Morgan Edge Can Just Be Some Jerk

Morgan Edge was introduced in the 70s as the new boss of Superman and friends but then after a while it was revealed he was a servant of Darkseid, a big bad alien supervillain. But here’s the thing: After that reveal, they did a further reveal in which we learned that that Morgan Edge had been a clone and there was a real Morgan Edge who could come back and be the new boss of Superman and friends and who stuck around for the better part of a decade in that role. But why, one might ask, did they bother with that second reveal?

That question is most likely to be posed by people who are only familiar with other iterations of Edge. For example, in the “post-Crisis” era the story was almost identical: Edge was a businessman who had ties to Darkseid, Superman stopped him and the even went further into supervillainy. On shows like Smallville and Supergirl, he’s just a generic businessman with ties to the mob. To people who know Morgan only from these depictions, he’s bound to seem like a boring character.

And I want to be clear, I like it when Superman opposes criminal businessmen. That’s my ideal setup. The list of villains I’d use in a Superman run easily has a dozen of them. But Morgan Edge isn’t one of them, because in the 70s and 80s, after the clone reveal, Morgan Edge stopped being a villain and became a supporting cast member. Someone on the creative staff realized that Edge added an element to the setup. He was a capitalist jerk, but he could also have some depth. We got to learn about his life, and he could present viewpoints that weren’t the same as everyone else, but which didn’t need to end in a fight scene. They did the clone thing so that they could have him around again.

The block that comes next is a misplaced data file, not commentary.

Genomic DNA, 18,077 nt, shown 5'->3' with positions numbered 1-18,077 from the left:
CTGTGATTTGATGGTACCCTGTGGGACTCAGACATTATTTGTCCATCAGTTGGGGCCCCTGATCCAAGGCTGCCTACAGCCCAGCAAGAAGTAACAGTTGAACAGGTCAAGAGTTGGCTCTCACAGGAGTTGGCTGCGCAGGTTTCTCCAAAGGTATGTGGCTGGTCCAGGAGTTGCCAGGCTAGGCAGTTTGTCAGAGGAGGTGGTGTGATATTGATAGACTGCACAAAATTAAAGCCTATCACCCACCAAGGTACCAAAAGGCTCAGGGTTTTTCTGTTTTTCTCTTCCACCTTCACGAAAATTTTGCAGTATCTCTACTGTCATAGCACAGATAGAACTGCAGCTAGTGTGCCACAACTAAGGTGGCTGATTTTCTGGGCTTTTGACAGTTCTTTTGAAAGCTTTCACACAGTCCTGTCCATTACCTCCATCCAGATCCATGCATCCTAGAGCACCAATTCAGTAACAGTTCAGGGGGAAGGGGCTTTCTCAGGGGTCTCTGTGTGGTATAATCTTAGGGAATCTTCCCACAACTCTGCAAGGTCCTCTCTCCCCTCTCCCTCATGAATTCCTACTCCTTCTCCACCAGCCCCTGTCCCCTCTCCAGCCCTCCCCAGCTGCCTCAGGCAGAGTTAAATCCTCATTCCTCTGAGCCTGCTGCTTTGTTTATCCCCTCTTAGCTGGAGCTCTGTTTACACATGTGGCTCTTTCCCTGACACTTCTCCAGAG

So what’s my point? I guess it’s just that I wish they’d bring him back for that purpose. I’ve said that journalism would play a bigger role in the Superman books if I were in charge and I think it’d be great to have the WGBS news team out there as supporting cast members outside of the main Planet cast, and Edge would be a part of that. That’s it.

I suppose that really this is just me continuing my exclamation that superhero comics need to put more effort into their supporting casts. Is that so much to ask?

General Zod Is All The Super-Jerk We Need

It’s a vastly overdone story idea: What if Superman was actually a jerk. It’s also very unnecessary considering that you’ve got a Jerk Superman already built into the lore. That is exactly the best possible use for General Zod.

Zod is a great mirror to Clark. What if Superman was the type who saw his powers as something that places him over other people? What if he thought that violence was the best way to solve problems? What if you had a Might Makes Right Superman? That right there is General Zod.

And like Superman, Zod comes with a whole family of his own. His wife Ursa may not directly parallel Lois in any real way, but just being a superhuman like her husband is a contrast to Lois. I bet there’s a plot to be mined from Lois and Ursa having to team up to save their husbands or something. Lois could show her that brute force isn’t the only way. And Zod and Ursa’s son Lor-Zod is a natural foil to Jon Kent, Lois and Clark’s son, the current Superboy. Given the chance I’d find a way to have Jon and Lor-Zod going to school together.

The Eradicator has been teamed up with the House of Zod in recent years. It’s probably not how I would have done it, but even that can parallel the Superman family. These days Eradicator is Zod’s Steel (or maybe his Kelex?). And Zod’s other soldiers, like Non or Faora, are basically his equivalents to Conner and Kara and so on.